James “Whitey” Bulger was a ruthless, murderous gang leader. But in Whitey: The United States of America vs. James J. Bulger, filmmaker Joe Berlinger wants us to know that Bulger was a ruthless, murderous gang leader with a code. Which means making it clear that he was never an F.B.I. informant, as the feds claim he was, and that he never killed innocent women, as his former associate, Steve Flemmi, accuses him of doing. If the documentary doesn’t quite defend this version of the facts, it does give it a solid airing, all while questioning the extent of Bulger’s culpability more than exploring the nature of his crimes.
Whitey begins in 2011 when Bulger was finally captured after 16 years on the run, then quickly fast-forwards to last year, when Bulger went on trial in Boston, the city in which he ran his crime empire. It’s an abnormal trial from the start: Bulger’s lawyers have a defense against some of the accusations, arguing that the three jailed members of Bulger’s gang testifying for the prosecution in exchange for commuted sentences are unworthy of the jury’s trust. But for the most part, Berlinger portrays the defense team’s strategy as focused on one goal that has little to do with Bulger’s guilt or innocence: proving that he wasn’t in fact an F.B.I. informant and drawing attention to the government corruption that kept him out of jail for so long.
In covering the trial, Whitey also opts to focus on this potential corruption, spending much more time with the defense lawyers than the prosecution, who appear only when required to comment on accusations that F.B.I. detectives forged an informant file for Bulger while getting paid to feed him tips on upcoming indictments and wiretaps. The fact that both defendant and prosecutor appear to be implicated in the same crimes in this case makes for a particularly compelling set of interviews between Berlinger and the relatives of Bulger’s victims. Over time, each one affirms that their hatred of Bulger is only exceeded by their hatred of the F.B.I., who they argue is more to blame for their suffering than Bulger. Their comments ultimately provide a vivid picture of the complex, sometimes contradictory relationship that a community beset by violence can have with the authority figures who fail to maintain order in their neighborhoods. At one point, one of the victims’ relatives, Steve Davis, states his vehement hatred of “rats” and argues that Massachusetts has “turned into an infested rat hole.” But, of course, it’s only because of the handful of criminals that did flip that Davis is able to watch Bulger stand trial.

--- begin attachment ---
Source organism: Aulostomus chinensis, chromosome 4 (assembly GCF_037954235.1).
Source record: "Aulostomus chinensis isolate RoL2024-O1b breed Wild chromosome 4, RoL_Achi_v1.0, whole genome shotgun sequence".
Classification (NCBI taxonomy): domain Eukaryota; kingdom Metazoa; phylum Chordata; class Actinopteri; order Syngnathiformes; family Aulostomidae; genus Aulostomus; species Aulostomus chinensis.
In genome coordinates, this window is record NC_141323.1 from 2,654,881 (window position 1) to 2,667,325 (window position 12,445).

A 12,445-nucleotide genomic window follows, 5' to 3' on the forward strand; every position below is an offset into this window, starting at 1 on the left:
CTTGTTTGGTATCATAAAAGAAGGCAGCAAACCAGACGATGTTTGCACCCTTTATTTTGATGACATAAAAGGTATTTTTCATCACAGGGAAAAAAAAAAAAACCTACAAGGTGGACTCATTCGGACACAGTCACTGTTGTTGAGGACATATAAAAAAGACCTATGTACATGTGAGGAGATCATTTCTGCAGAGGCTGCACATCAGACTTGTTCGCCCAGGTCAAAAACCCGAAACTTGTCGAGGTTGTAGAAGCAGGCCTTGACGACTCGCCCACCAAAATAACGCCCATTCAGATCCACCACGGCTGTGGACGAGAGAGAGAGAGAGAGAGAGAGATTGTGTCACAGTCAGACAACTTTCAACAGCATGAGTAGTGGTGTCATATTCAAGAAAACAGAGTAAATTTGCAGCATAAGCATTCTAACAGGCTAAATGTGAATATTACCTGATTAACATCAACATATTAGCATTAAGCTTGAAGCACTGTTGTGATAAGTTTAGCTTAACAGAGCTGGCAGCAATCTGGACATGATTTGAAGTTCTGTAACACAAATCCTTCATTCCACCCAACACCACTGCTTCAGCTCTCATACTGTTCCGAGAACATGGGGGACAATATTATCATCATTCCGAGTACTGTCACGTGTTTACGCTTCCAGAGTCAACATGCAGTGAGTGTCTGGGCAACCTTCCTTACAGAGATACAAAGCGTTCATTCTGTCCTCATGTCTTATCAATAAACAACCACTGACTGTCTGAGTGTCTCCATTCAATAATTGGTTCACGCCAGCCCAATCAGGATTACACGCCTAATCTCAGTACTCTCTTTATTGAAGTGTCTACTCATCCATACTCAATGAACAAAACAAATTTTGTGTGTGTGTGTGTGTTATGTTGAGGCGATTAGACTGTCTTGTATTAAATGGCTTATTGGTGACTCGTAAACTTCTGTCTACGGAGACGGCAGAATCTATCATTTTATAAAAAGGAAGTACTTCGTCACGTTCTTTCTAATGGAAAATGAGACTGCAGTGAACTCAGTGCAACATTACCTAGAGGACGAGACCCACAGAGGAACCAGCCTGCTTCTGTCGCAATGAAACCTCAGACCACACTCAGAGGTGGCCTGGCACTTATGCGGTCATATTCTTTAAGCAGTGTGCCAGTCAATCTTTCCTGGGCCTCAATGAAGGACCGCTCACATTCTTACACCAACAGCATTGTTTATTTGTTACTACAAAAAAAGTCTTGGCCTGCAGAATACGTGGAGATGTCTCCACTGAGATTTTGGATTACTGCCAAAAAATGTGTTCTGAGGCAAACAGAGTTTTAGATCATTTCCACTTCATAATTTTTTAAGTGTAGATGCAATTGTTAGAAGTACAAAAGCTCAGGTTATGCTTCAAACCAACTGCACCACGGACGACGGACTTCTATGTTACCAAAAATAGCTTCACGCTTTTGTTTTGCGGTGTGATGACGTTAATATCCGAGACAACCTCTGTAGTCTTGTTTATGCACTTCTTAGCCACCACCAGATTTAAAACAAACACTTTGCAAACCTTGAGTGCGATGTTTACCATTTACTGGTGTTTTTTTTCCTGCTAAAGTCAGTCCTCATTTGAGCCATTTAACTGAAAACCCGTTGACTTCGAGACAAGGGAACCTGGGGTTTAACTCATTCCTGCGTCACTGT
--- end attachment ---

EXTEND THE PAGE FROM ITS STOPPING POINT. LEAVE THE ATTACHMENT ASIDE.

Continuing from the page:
Berlinger’s stance toward Bulger and the F.B.I., though, is at times harder to swallow. While the doc never pardons Bulger’s acts, its emphasis on the F.B.I.’s corruption leads it uncomfortably close to a positive portrayal of the former gang leader. Of course, if it’s true that Bulger wasn’t an informant and that many F.B.I. employees were in his pocketbook (a claim that Berlinger never definitively proves), then the U.S. government would be guilty of hypocrisy, while Bulger wouldn’t have that particular failing weighing on his conscience. Yet, in Whitey, that fact too often leads to an unnecessary qualification, represented by Boston Globe columnist Kevin Cullen when he declares: “Whitey Bulger is a vicious, venal murderer, but he was enabled by the F.B.I..” The conjunction there should be “and” rather than “but.” That Bulger and the F.B.I. both acted reprehensibly aren’t two difficult ideas to hold together. The victims’ relatives manage easily to do so, but as a film, Whitey seems too enamored with the seductive notion of an honorable criminal, too ready to take Bulger’s justifications as actual indications of his relative innocence.